ACM has named Peter Naur the winner of the 2005 A.M. Turing Award. The award is for Naur’s pioneering work on defining the Algol 60 programming language. Algol 60 is the model for many later programming languages, including those that are indispensable software engineering tools today. The Turing Award, considered the “Nobel Prize of Computing” was first awarded in 1966, and is named for British mathematician Alan M. Turing.
Dr. Naur was editor in 1960 of the hugely influential “Report on the Algorithmic Language Algol 60.” He is recognized for the report’s elegance, uniformity and coherence, and credited as an important contributor to the language’s power and simplicity. The report made pioneering use of what later became known as Backus-Naur Form (BNF) to define the syntax of programs. BNF is now the standard way to define a computer language. Naur is also cited for his contribution to compiler design and to the art and practice of computer programming.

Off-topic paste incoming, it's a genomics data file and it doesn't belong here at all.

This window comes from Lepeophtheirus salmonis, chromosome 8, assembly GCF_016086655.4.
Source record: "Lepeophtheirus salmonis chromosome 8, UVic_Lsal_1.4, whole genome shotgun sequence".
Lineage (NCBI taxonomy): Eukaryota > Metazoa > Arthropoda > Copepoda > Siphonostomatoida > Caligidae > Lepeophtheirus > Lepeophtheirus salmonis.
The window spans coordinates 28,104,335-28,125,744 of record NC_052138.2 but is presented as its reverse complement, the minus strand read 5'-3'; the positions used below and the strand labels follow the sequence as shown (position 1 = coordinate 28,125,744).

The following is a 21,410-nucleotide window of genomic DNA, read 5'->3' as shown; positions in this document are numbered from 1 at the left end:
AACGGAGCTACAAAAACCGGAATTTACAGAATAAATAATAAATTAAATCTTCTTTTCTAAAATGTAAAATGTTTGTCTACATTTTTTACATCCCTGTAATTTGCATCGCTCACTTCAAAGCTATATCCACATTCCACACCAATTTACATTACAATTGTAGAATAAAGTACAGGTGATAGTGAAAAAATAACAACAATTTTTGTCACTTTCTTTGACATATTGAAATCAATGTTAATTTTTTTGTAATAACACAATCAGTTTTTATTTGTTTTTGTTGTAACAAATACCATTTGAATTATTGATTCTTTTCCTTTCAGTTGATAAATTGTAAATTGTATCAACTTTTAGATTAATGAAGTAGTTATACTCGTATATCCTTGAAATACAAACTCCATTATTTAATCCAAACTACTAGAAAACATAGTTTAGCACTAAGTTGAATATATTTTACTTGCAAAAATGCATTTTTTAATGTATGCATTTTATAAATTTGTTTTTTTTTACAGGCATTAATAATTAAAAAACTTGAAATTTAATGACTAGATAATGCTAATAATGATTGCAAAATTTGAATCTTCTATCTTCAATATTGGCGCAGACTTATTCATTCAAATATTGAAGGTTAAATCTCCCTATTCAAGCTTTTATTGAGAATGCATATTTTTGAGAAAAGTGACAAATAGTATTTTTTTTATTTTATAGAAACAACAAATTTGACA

ACM will present the Turing Award at the annual ACM Awards Banquet on May 20, 2006, at the Westin St. Francis Hotel in San Francisco, CA. For more information on Dr. Naur and the Turing Award, see ACM’s official press release here